One of our agenda items this week concerns the Elephant exhibit at the Sedgwick County Zoo. While our two elephants Cinda and Stephanie are popular and beloved, the issue of keeping them, housing them in a new facility and habitat grounds, and building large enough to have an expanded herd and meet American Zoological Association (AZA) standards has been criticized and become controversial.
Of course, there are several sides to the case for moving ahead with the project. Certainly, there is an emotional side for those that love the Zoo and can't imagine a visit without elephants. Cinda and Stephanie have been an attraction for many, many years. Just as compelling is the argument that to maintain the Zoo status as the number one tourist attraction in the State that elephants are an integral part.
We are a nationally accredited Zoo that meets stringent guidelines and procedures in the placement, breeding and care of the animals that we house. New standards were established several years ago by the AZA for the housing and care of elephants. These new guidelines precipitated a board dialogue and process to get us to this decision making point this week.
Certainly, the financial commitment from the County must come with analysis and scrutiny. The investment in the exhibit comes with a price tag. The Zoological Society embarked on a private fundraising effort like they have with most of the major exhibits at our Sedgwick County Zoo. Half of the needed money to insure that this updated elephant facility and habitat has been raised. Sedgwick County has been asked to participate so that the project can move forward.
We are blessed to have this wonderful amenity in our community. Sedgwick County commissioners and the public made some incredible, thoughtful, forward-thinking, expensive and tough decisions decades ago. We are bearing the fruits of their insights and actions today. The decisions to invest significant taxpayers' dollars in the Zoo should not be taken lightly. I know the board of the Zoo has spent time, energy and intellectual capital in the process of determining the best course of action. I have always been supportive of the Zoo in the context of making sure it thrives and serves generations to come. The new elephant facility and habitat falls into that category.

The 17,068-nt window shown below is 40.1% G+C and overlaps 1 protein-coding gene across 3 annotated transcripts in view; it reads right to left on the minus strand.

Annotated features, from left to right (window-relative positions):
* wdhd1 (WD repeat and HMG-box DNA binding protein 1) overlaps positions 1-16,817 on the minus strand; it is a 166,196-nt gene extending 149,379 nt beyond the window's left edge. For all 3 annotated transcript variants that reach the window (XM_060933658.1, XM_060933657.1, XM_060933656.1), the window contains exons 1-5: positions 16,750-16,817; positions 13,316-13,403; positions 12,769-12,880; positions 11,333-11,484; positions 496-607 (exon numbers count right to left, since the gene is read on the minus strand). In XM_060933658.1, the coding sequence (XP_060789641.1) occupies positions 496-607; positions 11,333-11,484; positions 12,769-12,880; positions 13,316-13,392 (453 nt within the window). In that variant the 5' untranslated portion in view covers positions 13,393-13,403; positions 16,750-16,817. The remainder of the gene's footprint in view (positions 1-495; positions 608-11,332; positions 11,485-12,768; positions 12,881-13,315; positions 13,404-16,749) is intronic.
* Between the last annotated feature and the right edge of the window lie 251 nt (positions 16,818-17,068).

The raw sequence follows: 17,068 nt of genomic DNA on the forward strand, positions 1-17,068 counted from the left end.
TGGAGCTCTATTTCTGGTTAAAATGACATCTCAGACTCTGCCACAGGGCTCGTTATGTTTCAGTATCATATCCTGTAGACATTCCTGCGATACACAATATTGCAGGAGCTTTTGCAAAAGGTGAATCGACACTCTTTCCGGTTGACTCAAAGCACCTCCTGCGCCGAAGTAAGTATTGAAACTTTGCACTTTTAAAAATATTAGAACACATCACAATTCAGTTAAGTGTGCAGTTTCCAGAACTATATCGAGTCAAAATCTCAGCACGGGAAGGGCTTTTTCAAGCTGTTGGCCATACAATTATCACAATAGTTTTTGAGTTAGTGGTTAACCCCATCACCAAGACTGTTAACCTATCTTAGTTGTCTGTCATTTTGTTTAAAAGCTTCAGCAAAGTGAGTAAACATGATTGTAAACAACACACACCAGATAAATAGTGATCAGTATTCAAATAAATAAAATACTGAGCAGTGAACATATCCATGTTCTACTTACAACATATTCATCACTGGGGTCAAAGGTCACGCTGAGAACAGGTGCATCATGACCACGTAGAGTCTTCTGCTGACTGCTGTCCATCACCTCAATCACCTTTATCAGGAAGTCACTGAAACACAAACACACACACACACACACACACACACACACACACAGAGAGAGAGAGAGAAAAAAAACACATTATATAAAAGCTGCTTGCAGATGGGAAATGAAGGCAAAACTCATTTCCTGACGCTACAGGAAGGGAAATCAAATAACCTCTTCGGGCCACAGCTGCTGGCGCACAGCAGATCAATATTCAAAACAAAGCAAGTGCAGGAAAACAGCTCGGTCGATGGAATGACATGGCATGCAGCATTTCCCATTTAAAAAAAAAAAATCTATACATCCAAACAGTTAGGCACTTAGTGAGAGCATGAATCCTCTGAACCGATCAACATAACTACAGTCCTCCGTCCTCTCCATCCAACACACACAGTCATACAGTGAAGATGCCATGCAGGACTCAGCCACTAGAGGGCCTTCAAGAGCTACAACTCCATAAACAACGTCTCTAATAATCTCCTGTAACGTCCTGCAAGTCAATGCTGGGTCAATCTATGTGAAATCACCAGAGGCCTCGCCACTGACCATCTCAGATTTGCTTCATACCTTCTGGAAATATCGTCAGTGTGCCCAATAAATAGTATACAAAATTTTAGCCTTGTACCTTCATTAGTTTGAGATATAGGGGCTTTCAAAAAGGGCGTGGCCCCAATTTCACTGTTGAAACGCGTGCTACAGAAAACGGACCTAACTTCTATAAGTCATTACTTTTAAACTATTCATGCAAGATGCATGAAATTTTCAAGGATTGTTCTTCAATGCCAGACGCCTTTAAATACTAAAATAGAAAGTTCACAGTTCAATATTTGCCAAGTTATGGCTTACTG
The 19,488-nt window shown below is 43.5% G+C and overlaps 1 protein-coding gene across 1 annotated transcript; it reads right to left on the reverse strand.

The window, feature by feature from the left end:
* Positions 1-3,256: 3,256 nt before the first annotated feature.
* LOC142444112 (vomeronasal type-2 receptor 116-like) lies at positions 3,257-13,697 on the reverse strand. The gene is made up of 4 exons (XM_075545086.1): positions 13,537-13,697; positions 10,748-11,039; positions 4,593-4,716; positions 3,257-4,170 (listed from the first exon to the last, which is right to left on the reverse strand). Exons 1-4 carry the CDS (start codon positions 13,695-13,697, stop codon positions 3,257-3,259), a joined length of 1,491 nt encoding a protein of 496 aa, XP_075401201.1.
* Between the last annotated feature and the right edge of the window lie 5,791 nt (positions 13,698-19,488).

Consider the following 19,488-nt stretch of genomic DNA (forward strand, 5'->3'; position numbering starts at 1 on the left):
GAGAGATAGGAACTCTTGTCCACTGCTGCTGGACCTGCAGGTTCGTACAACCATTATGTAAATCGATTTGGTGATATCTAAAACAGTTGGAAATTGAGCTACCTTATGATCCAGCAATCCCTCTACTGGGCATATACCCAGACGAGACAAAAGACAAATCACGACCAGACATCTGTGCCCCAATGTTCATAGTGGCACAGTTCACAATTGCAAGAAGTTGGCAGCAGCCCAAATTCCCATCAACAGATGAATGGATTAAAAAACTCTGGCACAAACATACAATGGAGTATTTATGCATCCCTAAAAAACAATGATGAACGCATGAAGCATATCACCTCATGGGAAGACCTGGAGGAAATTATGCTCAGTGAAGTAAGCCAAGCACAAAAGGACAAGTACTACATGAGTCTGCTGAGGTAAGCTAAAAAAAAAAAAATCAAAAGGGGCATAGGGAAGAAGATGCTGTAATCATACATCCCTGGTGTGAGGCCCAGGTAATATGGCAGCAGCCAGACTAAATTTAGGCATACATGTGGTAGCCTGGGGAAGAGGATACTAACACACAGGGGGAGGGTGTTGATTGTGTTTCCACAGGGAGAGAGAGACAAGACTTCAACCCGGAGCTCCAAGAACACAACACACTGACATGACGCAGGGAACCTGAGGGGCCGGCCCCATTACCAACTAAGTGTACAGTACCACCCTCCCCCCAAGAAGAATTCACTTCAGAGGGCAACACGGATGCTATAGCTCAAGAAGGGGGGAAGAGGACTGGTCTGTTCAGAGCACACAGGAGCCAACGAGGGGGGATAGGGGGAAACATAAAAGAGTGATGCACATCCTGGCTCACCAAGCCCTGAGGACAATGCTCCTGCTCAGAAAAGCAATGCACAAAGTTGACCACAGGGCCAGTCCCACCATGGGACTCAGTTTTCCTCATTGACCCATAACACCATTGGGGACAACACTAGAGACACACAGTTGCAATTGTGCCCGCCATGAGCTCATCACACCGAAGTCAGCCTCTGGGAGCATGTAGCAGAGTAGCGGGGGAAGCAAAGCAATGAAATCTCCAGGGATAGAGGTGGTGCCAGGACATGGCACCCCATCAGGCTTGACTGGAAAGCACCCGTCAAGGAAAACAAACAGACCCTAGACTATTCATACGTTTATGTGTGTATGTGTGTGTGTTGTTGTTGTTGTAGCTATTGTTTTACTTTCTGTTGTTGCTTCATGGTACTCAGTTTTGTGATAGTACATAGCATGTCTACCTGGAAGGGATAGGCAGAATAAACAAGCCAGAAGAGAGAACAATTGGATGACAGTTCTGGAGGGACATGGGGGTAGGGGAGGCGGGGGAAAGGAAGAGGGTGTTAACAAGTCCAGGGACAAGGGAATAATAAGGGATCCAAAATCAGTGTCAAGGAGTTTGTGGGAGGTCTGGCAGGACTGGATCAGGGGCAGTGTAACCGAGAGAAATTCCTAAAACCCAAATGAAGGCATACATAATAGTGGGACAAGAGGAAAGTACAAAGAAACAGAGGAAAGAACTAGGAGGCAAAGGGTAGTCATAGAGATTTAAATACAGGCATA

Thanks for letting me get a word in edgewise.
This September, Project Access will be celebrating its 15th serving the uninsured in Sedgwick County. It started as pilot project based on a successful mode in Asheville, N.C. and was designed to improve access to health care for thousands of Sedgwick County uninsured.
Since 1999, the organization has coordinated more than $160 million in donated medical care for nearly 12,100 patients. Project Access is a non-profit affiliate of the Medical Society of Sedgwick County. It operates as a central hub that connects uninsured, low-income people in need of health care with an extensive networks of physicians, hospitals and other providers who deliver health care services at no cost, all of whom have agreed to donate their care.
Most (65%) of Project Access patients are employed, though more than three-fourths are at or below 125% of the Federal Poverty Level (annual income of $29,436 for a family of four). The population served are working folks that just can't afford health insurance coverage.
A strong triad of public and private funders are part of making sure that these medical services are available for the most vulnerable in our community. Sedgwick County, the City of Wichita and the United Way of the Plains have partnered for years to insure a steady funding source. Today, the agency is facing significant financial challenges after years of cuts from its public partners. The organization is embarking on a new fundraising strategy designed to diversify its funding base.
Past success has been attributable to a generous medical community, with over 600 physicians participating as well as eight local hospital systems and thousands of other providers who participate. Partnerships with local non-profit clinics to ensure continuation of care and non-duplication of services include the Center for Health and Wellness, Guadalupe Clinic, GraceMed Clinic, Hunter Health Clinic and E.C. Tyree.
Project Access had been a huge success story but more than that has stayed true to its original goals. The secret has been based on the idea of collaboration and coordination. The extraordinary amount of donated care, the Public/Private partnership, the coordination of all the providers and partners, and the pharmaceutical program can all be attributed to a mission driven and well-managed Project Access staff and volunteers. Thanks to all the volunteer physicians, providers, contributors and board whom along with Jon Rosell, Executive director of the Medical Society, Anne Nelson, Project Access director and Board President Dr. Thomas Bloxham ensure the operation is effective, efficient, sustainable and serves this vulnerable population year after year.
Thanks for letting me get a word in edgewise.
525 N. Main #320
Wichita, KS 67203